Yep, Twitter is ruining the conversation. But not because everyone talks in short burst text speak now. No, that's fine. That old Danish guy once said something about brevity, souls, and wit, and he was right. What's ruined the conversation is folks who can't speak the language trying and failing, in embarrassing and sometimes even creepy fashion, to participate. Politicians, corporations, those kinds of folks. The Internet conversation is a self-eating entity, it's ephemeral and mercurial and sentiment can often completely reverse without warning. It's tricky water to navigate; you have to be sharp and self-aware to avoid ridicule and scorn, and that's hard. Too hard, it seems, for goofy politicians and cookie companies.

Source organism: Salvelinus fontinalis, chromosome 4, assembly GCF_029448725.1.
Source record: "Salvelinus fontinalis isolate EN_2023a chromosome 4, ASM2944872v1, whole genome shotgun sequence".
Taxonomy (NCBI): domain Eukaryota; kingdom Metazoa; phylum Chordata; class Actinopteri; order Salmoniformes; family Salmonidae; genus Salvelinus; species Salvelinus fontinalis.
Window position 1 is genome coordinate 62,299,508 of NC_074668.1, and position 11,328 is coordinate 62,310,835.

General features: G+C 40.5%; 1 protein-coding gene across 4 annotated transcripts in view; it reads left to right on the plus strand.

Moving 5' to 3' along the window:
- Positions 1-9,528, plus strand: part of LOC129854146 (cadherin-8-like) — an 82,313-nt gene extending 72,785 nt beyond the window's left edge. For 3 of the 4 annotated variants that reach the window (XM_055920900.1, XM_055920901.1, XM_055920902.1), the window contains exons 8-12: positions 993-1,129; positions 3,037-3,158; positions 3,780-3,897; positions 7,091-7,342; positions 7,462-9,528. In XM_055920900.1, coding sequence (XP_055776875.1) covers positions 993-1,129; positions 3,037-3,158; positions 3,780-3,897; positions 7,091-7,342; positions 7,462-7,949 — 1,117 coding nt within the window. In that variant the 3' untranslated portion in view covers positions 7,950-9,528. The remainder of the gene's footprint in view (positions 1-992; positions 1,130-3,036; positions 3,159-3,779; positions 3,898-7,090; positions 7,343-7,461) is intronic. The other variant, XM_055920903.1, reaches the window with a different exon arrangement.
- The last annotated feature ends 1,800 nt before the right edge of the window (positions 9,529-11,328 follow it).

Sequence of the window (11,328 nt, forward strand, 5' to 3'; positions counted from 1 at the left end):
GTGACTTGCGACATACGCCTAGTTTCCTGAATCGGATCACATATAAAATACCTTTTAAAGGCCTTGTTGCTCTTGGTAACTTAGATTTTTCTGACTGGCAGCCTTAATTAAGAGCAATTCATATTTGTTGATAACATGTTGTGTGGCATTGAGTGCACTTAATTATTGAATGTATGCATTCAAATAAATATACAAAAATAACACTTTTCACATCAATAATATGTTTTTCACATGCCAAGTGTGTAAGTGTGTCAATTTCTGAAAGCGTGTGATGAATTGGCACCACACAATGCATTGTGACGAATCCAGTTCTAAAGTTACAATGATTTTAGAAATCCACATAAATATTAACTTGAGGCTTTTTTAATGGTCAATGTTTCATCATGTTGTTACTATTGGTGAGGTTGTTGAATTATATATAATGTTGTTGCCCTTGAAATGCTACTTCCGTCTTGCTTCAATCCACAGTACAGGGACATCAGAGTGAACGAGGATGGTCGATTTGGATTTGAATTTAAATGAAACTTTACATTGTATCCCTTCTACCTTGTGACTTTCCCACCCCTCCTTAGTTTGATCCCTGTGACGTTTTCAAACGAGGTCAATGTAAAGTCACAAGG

And yet they try nonetheless, with either self-deprecating acknowledgment of mistakes or gaffes, or trying to cleverly get out ahead of something that needs no getting out ahead of. (There's no way to win at Royal Baby, Oreo. The Super Bowl thing was a fluke.) This new form of awkward, and maybe insidious twittering — maybe social media's version of embarrassing dad dancing, except with something sinister behind it —has most recently been employed by none other than the Weiner campaign, no stranger to faux affability in the face of something darker. It gives us the gross, unsettling sense that, right now, somewhere there's very likely a group of grown adults sitting around trying to figure out how to most winsomely and wittily cool down a mini-scandal with a cute tweet.